• Air Malawi charges about US$1.5 per kg air freight and 1000 average length annual reports including boxes will weight about 80kg. At National Handling Services,at the Harare International Airport, incredibly friendly staff (George) will use a typewriter, yes a typewriter, to type out your waybill accurately after you complete the Shippers Instructions for Despatch of Goods form. The latter form must state that the goods are not for resale and have no commercial value (repeated again). So your annual reports can be shipped as unaccompanied cargo to Lilongwe or Blantyre direct. One small snag is that you will need the shipment and the invoice stamped by the Malawian customs people for RBM purposes.
  • The Zimbabwe Government revenue authorities will charge VAT on the printing even though it’s for export. Because they can. Apparently it is possible to claim this back but I suspect that many barriers will be put in place to ensure that you can’t. If I find out any more about this I will update the blog.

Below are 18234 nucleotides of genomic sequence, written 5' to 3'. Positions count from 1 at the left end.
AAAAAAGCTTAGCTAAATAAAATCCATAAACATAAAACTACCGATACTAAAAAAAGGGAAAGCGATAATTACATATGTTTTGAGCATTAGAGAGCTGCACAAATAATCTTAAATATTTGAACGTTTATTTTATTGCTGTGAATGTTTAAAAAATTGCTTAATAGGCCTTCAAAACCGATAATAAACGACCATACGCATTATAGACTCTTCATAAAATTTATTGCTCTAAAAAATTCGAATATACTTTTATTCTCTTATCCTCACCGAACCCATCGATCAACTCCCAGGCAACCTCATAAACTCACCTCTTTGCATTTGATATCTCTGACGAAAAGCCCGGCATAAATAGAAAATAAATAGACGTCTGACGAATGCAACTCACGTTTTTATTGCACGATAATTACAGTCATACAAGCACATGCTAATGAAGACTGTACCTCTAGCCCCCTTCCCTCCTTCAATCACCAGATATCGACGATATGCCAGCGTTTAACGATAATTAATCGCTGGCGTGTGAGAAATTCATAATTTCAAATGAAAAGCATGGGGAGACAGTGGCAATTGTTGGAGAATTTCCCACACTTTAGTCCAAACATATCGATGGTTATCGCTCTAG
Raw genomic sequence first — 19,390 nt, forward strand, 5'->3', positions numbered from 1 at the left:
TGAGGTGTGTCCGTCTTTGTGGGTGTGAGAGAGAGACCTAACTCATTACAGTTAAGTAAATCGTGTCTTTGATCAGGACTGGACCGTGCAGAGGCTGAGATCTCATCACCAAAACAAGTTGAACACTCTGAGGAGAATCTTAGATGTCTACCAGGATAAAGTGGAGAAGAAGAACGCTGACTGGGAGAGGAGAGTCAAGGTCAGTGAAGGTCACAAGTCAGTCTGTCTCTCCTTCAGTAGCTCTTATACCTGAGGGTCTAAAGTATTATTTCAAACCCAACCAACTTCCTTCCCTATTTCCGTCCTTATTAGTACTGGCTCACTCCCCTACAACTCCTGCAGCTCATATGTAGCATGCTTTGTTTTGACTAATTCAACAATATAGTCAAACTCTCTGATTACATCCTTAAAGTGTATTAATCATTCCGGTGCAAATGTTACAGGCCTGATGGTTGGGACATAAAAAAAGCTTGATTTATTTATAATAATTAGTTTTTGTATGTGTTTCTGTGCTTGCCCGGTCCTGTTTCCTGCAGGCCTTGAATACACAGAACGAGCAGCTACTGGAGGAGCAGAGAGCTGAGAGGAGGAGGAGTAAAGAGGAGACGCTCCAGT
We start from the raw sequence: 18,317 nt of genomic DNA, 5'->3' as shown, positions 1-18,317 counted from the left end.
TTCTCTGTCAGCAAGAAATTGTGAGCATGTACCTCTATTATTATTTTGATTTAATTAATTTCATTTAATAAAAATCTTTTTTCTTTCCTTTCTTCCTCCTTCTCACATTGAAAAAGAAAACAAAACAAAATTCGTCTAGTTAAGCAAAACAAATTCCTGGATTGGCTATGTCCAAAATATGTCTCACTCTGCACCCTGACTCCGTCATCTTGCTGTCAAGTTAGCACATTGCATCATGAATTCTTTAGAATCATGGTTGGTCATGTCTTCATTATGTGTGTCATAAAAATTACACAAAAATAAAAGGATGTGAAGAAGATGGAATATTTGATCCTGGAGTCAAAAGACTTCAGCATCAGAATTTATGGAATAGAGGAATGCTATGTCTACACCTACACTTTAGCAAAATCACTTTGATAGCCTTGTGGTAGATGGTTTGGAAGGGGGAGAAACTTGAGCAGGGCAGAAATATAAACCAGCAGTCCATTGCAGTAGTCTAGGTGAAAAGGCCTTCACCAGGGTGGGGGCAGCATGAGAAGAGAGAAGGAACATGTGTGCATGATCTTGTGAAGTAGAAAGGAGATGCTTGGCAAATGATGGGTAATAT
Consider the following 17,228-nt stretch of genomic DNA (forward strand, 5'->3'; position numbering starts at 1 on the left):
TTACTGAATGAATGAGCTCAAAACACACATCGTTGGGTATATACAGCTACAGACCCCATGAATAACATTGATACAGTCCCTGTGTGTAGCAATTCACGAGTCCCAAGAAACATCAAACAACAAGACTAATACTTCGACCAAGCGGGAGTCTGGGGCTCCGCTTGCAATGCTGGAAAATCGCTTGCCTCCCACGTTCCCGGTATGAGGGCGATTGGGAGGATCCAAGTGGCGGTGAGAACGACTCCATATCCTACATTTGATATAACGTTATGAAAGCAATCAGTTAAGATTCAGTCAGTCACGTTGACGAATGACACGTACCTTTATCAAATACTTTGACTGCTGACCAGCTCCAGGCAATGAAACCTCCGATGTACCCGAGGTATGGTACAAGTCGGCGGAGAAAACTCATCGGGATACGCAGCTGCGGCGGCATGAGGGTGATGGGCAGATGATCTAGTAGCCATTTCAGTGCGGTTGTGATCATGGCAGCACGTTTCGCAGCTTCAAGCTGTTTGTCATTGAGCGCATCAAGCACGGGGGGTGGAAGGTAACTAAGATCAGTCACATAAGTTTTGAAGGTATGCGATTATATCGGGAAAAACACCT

• Using DHL or a similar service to ship you annual reports to Malawi is also an option. BUT I strongly recommend striking up a relationship with an individual in DHL to explain what is happening. Both ways. You explain to them the latest with what’s happening at the printers and collection info – and they explain to you when, where and how they will get the reports to Malawi. They work over the weekends and have a number of options available to them. That said, my experience indicates that someone outside of DHL or your printer MUST project manage the courier and despatch process on a minutiae basis, because unless you see the bigger picture, the smallest detail can de-rail the process.DHL, whilst being a reliable courier service may not be in the loop regarding the last minute issues that are flying around between the printer and the company or the agent project managing the printing process.